New Woodstock The annual Wild Game Dinner at the Open Door Baptist Church in New Woodstock started off this past Saturday, Feb. 9, the way it has for the past 27 years: more than 200 people showed up bearing numerous homemade dishes made from wild game and the ladies of the church baked some 50 pies for dessert. The difference this year — about 15 minutes into the event an official from the Madison County Department of Health showed up and said serving such homemade dishes without a permit violated the county health code, and all the food had to be taken out of the building and put back in everyone’s vehicles in order to avoid prosecution for a public health hazard.
The food was removed and the seminar on waterfowl and turkey hunting tips, as well as the discussions on Christ, still were held, but “it certainly affected the atmosphere of the evening [and] kind of took the wind out of everyone’s sails,” said David DeLeon, Open Door pastor.
According to Geoffrey Snyder, director of environmental health for Madison County, his department’s action in New Woodstock was not unusual, especially at an event where wild game was to be served, and they have many times either informed groups of possible violations or made events get rid of homemade items where permits were not issued and health codes were not followed.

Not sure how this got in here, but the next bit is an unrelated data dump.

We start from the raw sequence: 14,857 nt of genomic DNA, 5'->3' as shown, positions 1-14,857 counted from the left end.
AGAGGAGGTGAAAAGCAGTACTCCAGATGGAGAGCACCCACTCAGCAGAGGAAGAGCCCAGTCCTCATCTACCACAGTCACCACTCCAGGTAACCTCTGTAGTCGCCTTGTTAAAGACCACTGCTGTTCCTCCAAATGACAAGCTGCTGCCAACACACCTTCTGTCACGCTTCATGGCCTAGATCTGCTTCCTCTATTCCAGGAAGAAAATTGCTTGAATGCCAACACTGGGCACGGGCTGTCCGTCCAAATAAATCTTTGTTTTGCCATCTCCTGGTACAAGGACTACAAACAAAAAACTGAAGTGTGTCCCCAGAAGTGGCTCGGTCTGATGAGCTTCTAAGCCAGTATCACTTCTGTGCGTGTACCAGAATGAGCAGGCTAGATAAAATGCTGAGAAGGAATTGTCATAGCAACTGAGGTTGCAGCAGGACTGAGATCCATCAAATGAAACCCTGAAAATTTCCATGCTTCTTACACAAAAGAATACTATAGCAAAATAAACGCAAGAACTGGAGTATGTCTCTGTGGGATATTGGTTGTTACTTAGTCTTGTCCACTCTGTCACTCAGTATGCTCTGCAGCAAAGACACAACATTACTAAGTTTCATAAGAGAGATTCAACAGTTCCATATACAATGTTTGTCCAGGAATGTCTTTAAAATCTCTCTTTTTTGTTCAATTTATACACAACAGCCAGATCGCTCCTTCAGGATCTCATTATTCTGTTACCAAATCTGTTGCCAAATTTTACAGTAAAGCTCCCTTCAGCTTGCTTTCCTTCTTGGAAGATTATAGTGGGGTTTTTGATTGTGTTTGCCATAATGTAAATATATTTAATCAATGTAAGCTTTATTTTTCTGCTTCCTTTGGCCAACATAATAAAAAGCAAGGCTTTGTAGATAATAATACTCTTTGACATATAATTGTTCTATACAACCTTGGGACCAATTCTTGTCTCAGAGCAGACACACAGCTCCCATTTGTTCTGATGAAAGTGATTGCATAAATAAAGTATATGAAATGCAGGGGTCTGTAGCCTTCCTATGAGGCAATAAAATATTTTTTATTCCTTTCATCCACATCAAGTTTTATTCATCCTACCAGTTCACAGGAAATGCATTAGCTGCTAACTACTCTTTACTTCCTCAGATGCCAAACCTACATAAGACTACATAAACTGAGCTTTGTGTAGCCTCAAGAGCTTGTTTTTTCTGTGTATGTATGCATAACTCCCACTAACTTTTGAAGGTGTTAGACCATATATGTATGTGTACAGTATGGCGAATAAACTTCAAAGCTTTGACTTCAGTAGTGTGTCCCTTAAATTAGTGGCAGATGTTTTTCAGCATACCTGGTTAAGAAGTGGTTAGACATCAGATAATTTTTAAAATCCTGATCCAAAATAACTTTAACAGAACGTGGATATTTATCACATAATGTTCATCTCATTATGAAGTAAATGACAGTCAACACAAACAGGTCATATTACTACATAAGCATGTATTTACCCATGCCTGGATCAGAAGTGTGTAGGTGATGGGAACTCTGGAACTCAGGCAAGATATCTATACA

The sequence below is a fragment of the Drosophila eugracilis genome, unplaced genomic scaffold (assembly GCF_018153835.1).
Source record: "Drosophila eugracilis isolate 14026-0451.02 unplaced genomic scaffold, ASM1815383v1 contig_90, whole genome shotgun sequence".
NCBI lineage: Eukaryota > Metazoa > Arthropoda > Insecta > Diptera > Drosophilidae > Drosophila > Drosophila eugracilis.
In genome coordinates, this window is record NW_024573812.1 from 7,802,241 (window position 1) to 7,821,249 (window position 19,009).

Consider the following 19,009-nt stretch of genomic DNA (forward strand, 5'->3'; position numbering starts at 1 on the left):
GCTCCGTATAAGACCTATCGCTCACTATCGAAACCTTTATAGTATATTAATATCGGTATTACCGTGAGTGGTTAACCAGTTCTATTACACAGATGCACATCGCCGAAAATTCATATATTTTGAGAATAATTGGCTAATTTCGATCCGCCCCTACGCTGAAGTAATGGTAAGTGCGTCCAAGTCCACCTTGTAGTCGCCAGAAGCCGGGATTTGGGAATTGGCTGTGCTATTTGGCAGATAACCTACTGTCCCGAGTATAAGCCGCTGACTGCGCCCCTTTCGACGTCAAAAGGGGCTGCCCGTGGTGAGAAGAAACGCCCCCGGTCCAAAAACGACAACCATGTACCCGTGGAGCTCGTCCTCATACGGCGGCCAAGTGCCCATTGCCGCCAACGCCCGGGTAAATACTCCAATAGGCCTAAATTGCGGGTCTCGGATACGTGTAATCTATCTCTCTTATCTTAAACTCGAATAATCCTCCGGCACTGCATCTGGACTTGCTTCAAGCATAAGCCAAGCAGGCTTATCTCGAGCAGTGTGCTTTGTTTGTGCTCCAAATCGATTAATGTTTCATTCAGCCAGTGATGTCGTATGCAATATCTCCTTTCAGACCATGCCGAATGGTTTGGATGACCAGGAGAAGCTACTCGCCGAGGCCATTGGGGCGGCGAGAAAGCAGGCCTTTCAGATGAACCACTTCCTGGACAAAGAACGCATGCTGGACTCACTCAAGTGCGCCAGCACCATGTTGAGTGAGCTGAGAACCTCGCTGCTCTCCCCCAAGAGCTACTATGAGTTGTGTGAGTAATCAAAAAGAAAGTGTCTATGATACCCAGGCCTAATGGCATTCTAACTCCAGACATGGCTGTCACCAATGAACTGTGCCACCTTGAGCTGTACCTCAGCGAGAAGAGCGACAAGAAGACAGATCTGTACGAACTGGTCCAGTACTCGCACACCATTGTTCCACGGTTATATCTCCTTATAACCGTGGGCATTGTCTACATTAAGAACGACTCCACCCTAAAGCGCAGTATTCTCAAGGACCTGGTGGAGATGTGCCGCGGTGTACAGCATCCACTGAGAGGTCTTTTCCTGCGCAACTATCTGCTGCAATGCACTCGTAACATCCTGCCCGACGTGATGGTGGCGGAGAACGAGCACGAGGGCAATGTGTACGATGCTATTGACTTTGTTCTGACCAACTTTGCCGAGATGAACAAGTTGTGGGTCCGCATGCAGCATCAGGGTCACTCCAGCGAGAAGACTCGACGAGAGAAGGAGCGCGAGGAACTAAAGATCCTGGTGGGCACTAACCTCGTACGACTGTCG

“It’s really the issue of the wild game,” Snyder said. “How do we know where this food came from? Technically this type of event needed a permit from the health department.”
According to state health regulations in Title 10, Part 14-1.20, “food service operations where a distinct group mutually provides, prepares, serves and consumes food such as a ‘covered-dish supper’ is limited to a congregation, club or fraternal organization.” As Snyder informed the church in an email on Friday, Feb. 8, the day before the event, because the event was open to the public and not limited to a specific group, such as the church congregation, “The presence or service of food secured from an unapproved source and/or prepared in a place that is not properly permitted is deemed an imminent health hazard against the public interest.”